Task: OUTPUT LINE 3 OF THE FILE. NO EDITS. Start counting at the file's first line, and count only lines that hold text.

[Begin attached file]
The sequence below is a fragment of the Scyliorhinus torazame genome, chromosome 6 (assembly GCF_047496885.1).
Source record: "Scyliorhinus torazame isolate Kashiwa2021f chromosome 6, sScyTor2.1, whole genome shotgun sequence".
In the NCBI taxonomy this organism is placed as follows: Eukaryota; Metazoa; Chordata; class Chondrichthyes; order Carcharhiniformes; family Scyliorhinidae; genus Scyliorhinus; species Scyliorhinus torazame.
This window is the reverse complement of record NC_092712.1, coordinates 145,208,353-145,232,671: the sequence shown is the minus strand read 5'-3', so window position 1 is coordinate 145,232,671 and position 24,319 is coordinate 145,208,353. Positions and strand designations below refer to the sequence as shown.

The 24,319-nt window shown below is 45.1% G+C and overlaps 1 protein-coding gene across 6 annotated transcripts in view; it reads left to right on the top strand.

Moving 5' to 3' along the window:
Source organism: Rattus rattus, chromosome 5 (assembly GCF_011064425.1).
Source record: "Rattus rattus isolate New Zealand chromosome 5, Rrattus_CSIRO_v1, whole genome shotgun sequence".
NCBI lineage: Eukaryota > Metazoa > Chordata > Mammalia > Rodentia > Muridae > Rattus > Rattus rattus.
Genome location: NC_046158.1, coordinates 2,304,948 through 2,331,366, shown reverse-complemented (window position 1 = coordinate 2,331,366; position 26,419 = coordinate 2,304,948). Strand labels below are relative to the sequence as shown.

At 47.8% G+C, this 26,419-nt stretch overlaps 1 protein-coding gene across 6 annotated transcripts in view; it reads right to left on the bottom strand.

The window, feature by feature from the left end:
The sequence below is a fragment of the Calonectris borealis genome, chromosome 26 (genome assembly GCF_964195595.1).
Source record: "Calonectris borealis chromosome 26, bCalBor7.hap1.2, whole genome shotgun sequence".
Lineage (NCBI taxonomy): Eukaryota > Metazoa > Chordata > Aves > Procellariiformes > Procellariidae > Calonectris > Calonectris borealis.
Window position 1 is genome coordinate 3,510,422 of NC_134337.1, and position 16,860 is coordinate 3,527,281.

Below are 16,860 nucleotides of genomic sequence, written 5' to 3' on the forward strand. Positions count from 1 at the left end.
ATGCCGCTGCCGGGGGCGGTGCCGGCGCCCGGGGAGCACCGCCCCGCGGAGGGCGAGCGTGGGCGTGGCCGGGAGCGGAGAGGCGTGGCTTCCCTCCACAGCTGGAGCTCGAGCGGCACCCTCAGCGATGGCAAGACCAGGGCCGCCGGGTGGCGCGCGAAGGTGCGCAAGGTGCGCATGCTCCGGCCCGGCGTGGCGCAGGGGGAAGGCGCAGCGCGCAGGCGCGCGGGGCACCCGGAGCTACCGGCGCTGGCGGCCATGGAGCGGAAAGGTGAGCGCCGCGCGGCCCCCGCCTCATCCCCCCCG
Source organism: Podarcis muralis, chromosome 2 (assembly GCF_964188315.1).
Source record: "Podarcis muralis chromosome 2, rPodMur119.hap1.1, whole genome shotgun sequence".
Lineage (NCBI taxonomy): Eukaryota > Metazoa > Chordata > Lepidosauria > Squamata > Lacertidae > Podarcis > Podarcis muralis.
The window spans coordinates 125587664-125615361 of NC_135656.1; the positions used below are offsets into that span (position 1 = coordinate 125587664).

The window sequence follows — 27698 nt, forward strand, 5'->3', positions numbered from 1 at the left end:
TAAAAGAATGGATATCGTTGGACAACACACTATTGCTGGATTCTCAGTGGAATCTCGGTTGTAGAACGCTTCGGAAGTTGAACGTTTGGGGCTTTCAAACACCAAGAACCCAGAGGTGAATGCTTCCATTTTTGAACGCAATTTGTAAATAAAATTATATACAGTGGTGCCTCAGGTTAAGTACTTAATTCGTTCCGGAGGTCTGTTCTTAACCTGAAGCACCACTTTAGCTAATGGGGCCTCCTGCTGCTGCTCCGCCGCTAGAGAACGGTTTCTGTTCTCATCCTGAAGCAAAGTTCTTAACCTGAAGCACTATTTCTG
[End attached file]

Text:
In the NCBI taxonomy this organism is placed as follows: Eukaryota; Metazoa; Chordata; class Chondrichthyes; order Carcharhiniformes; family Scyliorhinidae; genus Scyliorhinus; species Scyliorhinus torazame.